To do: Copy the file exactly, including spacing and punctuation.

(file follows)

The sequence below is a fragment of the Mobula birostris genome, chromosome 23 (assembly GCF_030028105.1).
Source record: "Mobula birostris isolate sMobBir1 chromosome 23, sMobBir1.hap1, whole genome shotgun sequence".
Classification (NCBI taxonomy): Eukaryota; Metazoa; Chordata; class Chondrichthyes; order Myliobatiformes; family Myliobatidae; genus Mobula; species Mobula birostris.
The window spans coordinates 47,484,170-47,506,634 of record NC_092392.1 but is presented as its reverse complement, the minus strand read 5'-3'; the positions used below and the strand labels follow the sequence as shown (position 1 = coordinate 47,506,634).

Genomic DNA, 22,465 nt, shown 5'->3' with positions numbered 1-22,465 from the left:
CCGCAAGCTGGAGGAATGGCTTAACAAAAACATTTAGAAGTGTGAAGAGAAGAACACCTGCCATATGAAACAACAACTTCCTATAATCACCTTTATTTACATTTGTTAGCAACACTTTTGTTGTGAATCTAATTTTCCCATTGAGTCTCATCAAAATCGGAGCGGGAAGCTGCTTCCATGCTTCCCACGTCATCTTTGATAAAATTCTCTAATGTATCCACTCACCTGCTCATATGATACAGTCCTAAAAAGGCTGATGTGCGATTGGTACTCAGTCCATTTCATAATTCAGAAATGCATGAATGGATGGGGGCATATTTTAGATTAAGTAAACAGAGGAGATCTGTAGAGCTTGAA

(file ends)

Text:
The sequence below is a fragment of the Mobula birostris genome, chromosome 23 (assembly GCF_030028105.1).
Source record: "Mobula birostris isolate sMobBir1 chromosome 23, sMobBir1.hap1, whole genome shotgun sequence".
Classification (NCBI taxonomy): Eukaryota; Metazoa; Chordata; class Chondrichthyes; order Myliobatiformes; family Myliobatidae; genus Mobula; species Mobula birostris.
The window spans coordinates 47,484,170-47,506,634 of record NC_092392.1 but is presented as its reverse complement, the minus strand read 5'-3'; the positions used below and the strand labels follow the sequence as shown (position 1 = coordinate 47,506,634).

Genomic DNA, 22,465 nt, shown 5'->3' with positions numbered 1-22,465 from the left:
CCGCAAGCTGGAGGAATGGCTTAACAAAAACATTTAGAAGTGTGAAGAGAAGAACACCTGCCATATGAAACAACAACTTCCTATAATCACCTTTATTTACATTTGTTAGCAACACTTTTGTTGTGAATCTAATTTTCCCATTGAGTCTCATCAAAATCGGAGCGGGAAGCTGCTTCCATGCTTCCCACGTCATCTTTGATAAAATTCTCTAATGTATCCACTCACCTGCTCATATGATACAGTCCTAAAAAGGCTGATGTGCGATTGGTACTCAGTCCATTTCATAATTCAGAAATGCATGAATGGATGGGGGCATATTTTAGATTAAGTAAACAGAGGAGATCTGTAGAGCTTGAA